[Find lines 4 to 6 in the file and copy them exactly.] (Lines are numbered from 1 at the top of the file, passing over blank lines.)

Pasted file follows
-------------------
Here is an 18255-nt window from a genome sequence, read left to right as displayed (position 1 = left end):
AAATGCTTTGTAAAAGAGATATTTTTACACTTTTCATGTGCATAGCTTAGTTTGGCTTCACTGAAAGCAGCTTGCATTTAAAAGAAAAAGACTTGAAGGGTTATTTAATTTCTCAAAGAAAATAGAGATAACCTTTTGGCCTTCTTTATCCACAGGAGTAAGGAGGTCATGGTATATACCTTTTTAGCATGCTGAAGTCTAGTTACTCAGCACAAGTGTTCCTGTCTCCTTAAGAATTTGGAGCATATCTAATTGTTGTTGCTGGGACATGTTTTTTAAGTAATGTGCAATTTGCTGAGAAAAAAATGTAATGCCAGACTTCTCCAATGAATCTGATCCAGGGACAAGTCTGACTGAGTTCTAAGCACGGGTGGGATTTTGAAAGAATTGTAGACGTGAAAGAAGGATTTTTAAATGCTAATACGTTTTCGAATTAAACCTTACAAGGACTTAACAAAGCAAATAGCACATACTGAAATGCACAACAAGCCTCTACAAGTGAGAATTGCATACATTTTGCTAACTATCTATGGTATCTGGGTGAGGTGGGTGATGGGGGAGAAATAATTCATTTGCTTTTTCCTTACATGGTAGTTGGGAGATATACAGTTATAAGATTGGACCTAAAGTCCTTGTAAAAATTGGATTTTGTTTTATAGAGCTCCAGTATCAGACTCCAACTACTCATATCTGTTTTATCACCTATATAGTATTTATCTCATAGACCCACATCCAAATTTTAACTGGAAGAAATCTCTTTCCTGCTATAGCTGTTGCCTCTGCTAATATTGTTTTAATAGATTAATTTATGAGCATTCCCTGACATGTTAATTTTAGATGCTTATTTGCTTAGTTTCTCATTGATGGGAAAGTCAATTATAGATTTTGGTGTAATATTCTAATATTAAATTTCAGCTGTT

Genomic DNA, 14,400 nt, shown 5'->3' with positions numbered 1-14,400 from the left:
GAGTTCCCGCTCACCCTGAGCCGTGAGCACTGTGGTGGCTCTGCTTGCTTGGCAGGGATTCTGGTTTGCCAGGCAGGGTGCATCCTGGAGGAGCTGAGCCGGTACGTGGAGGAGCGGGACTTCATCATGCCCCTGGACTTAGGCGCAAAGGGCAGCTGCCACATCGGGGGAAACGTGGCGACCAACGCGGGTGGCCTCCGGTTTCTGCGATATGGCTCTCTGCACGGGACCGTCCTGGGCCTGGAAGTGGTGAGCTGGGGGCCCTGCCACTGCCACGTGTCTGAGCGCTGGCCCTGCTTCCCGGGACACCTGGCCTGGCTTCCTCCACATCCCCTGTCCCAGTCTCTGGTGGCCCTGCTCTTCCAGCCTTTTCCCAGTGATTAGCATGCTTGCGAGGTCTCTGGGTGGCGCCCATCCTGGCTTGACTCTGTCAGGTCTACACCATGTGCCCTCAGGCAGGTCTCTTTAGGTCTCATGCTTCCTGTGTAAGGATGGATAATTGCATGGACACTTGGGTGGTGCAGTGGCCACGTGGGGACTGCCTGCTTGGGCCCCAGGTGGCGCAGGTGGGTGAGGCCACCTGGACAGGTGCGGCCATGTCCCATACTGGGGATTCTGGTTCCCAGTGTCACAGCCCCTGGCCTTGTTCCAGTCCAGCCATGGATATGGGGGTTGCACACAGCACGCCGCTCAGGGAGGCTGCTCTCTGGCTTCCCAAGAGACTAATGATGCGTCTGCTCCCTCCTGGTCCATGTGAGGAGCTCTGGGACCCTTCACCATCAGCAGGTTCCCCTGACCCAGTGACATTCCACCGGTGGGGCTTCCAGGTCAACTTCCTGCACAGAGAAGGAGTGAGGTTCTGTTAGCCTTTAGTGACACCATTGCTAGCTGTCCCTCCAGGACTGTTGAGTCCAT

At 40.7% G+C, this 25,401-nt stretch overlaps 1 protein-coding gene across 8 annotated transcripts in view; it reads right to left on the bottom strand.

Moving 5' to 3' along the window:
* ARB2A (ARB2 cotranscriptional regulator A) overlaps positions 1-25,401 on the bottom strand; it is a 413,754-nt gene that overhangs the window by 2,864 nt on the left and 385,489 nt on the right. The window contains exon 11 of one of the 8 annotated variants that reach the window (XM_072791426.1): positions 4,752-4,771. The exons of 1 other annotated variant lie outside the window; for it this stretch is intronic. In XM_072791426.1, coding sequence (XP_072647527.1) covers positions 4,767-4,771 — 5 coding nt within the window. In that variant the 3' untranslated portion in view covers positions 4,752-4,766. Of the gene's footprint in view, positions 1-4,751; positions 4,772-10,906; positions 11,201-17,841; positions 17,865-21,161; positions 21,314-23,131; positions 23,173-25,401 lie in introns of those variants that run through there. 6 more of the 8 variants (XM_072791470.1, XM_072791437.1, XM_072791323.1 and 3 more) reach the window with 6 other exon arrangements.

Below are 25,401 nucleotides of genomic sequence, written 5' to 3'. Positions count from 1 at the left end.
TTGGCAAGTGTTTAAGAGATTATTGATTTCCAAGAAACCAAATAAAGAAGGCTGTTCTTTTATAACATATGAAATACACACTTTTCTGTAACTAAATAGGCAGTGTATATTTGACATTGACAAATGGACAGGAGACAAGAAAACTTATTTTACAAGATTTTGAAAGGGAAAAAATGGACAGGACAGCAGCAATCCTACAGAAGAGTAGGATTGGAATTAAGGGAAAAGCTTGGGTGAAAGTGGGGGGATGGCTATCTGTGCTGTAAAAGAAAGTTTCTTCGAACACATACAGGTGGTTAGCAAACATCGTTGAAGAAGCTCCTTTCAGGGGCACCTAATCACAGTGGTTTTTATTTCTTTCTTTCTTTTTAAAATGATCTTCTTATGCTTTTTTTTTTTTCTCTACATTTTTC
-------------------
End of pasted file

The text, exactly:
GAGTTCCCGCTCACCCTGAGCCGTGAGCACTGTGGTGGCTCTGCTTGCTTGGCAGGGATTCTGGTTTGCCAGGCAGGGTGCATCCTGGAGGAGCTGAGCCGGTACGTGGAGGAGCGGGACTTCATCATGCCCCTGGACTTAGGCGCAAAGGGCAGCTGCCACATCGGGGGAAACGTGGCGACCAACGCGGGTGGCCTCCGGTTTCTGCGATATGGCTCTCTGCACGGGACCGTCCTGGGCCTGGAAGTGGTGAGCTGGGGGCCCTGCCACTGCCACGTGTCTGAGCGCTGGCCCTGCTTCCCGGGACACCTGGCCTGGCTTCCTCCACATCCCCTGTCCCAGTCTCTGGTGGCCCTGCTCTTCCAGCCTTTTCCCAGTGATTAGCATGCTTGCGAGGTCTCTGGGTGGCGCCCATCCTGGCTTGACTCTGTCAGGTCTACACCATGTGCCCTCAGGCAGGTCTCTTTAGGTCTCATGCTTCCTGTGTAAGGATGGATAATTGCATGGACACTTGGGTGGTGCAGTGGCCACGTGGGGACTGCCTGCTTGGGCCCCAGGTGGCGCAGGTGGGTGAGGCCACCTGGACAGGTGCGGCCATGTCCCATACTGGGGATTCTGGTTCCCAGTGTCACAGCCCCTGGCCTTGTTCCAGTCCAGCCATGGATATGGGGGTTGCACACAGCACGCCGCTCAGGGAGGCTGCTCTCTGGCTTCCCAAGAGACTAATGATGCGTCTGCTCCCTCCTGGTCCATGTGAGGAGCTCTGGGACCCTTCACCATCAGCAGGTTCCCCTGACCCAGTGACATTCCACCGGTGGGGCTTCCAGGTCAACTTCCTGCACAGAGAAGGAGTGAGGTTCTGTTAGCCTTTAGTGACACCATTGCTAGCTGTCCCTCCAGGACTGTTGAGTCCAT

At 40.7% G+C, this 25,401-nt stretch overlaps 1 protein-coding gene across 8 annotated transcripts in view; it reads right to left on the bottom strand.

Moving 5' to 3' along the window: